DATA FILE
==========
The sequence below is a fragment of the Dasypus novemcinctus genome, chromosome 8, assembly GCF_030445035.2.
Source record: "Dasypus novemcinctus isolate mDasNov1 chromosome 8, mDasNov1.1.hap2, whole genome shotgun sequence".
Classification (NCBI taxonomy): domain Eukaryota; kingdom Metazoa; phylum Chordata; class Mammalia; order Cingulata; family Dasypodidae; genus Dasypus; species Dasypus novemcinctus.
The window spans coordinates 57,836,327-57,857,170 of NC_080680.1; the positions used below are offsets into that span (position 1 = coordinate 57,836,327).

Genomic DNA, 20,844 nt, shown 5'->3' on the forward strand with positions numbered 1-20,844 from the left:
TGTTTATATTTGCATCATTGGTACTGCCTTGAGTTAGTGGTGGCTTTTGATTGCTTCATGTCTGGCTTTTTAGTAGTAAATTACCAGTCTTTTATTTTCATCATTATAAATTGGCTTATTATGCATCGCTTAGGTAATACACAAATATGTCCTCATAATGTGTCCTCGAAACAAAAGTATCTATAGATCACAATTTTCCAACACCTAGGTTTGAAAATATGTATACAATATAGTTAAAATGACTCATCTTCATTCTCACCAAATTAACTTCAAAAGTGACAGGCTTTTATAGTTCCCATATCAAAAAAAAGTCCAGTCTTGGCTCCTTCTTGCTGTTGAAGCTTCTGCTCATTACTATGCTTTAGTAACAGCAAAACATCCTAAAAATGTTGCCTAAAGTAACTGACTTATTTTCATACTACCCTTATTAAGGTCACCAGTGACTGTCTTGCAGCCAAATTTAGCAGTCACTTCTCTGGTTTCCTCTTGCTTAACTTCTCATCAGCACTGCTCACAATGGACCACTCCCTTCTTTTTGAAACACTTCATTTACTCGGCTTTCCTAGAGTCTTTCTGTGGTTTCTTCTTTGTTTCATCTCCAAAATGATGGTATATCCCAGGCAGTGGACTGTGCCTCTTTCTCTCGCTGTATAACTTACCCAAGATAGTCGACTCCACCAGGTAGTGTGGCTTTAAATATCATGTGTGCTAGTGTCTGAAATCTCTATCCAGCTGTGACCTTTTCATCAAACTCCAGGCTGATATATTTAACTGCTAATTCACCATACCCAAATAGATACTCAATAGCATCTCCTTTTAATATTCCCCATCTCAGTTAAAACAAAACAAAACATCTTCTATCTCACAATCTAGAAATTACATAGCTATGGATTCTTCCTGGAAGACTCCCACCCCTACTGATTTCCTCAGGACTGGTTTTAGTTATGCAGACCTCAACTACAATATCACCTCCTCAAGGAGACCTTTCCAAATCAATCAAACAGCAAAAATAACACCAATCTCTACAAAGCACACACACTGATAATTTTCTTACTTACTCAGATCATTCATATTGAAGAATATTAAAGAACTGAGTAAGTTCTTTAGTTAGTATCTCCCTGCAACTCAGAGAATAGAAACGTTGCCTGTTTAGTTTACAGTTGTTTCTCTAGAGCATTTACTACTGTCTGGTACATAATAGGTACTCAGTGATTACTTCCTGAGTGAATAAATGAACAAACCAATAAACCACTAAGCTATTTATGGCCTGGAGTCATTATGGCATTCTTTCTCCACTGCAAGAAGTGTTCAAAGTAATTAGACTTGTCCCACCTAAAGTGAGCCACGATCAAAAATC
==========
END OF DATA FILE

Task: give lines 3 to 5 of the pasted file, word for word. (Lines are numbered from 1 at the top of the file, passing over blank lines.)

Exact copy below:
Classification (NCBI taxonomy): domain Eukaryota; kingdom Metazoa; phylum Chordata; class Mammalia; order Cingulata; family Dasypodidae; genus Dasypus; species Dasypus novemcinctus.
The window spans coordinates 57,836,327-57,857,170 of NC_080680.1; the positions used below are offsets into that span (position 1 = coordinate 57,836,327).

Genomic DNA, 20,844 nt, shown 5'->3' on the forward strand with positions numbered 1-20,844 from the left: